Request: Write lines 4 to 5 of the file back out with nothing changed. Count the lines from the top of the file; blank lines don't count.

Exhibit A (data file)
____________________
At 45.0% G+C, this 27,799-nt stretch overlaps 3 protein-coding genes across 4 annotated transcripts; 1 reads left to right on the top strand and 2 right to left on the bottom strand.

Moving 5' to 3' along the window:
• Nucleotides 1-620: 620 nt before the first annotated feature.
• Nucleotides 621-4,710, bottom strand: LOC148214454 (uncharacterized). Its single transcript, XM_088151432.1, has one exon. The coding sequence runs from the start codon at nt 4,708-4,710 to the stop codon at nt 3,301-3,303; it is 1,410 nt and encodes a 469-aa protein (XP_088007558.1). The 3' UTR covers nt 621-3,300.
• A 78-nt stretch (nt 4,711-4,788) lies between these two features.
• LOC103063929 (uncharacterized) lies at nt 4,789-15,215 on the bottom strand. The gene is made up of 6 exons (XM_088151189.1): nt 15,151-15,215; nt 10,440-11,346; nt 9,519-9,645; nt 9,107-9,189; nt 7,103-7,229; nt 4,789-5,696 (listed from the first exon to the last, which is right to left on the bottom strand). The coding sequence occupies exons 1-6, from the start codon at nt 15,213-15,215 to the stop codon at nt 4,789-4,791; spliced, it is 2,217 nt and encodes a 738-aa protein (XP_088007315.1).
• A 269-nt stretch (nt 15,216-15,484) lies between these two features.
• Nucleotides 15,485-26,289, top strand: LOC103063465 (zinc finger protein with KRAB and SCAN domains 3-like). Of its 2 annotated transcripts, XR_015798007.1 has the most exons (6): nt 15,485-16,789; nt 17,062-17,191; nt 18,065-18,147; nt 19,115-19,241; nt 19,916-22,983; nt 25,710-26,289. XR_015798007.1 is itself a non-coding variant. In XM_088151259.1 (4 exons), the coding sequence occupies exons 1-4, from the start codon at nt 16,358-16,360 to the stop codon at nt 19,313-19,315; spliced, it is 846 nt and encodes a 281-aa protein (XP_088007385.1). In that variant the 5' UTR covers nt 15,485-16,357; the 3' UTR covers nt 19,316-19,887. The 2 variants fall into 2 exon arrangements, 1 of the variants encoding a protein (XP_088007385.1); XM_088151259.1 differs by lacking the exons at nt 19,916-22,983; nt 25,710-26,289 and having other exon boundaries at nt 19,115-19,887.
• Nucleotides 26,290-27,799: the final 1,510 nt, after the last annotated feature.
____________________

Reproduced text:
• Nucleotides 621-4,710, bottom strand: LOC148214454 (uncharacterized). Its single transcript, XM_088151432.1, has one exon. The coding sequence runs from the start codon at nt 4,708-4,710 to the stop codon at nt 3,301-3,303; it is 1,410 nt and encodes a 469-aa protein (XP_088007558.1). The 3' UTR covers nt 621-3,300.
• A 78-nt stretch (nt 4,711-4,788) lies between these two features.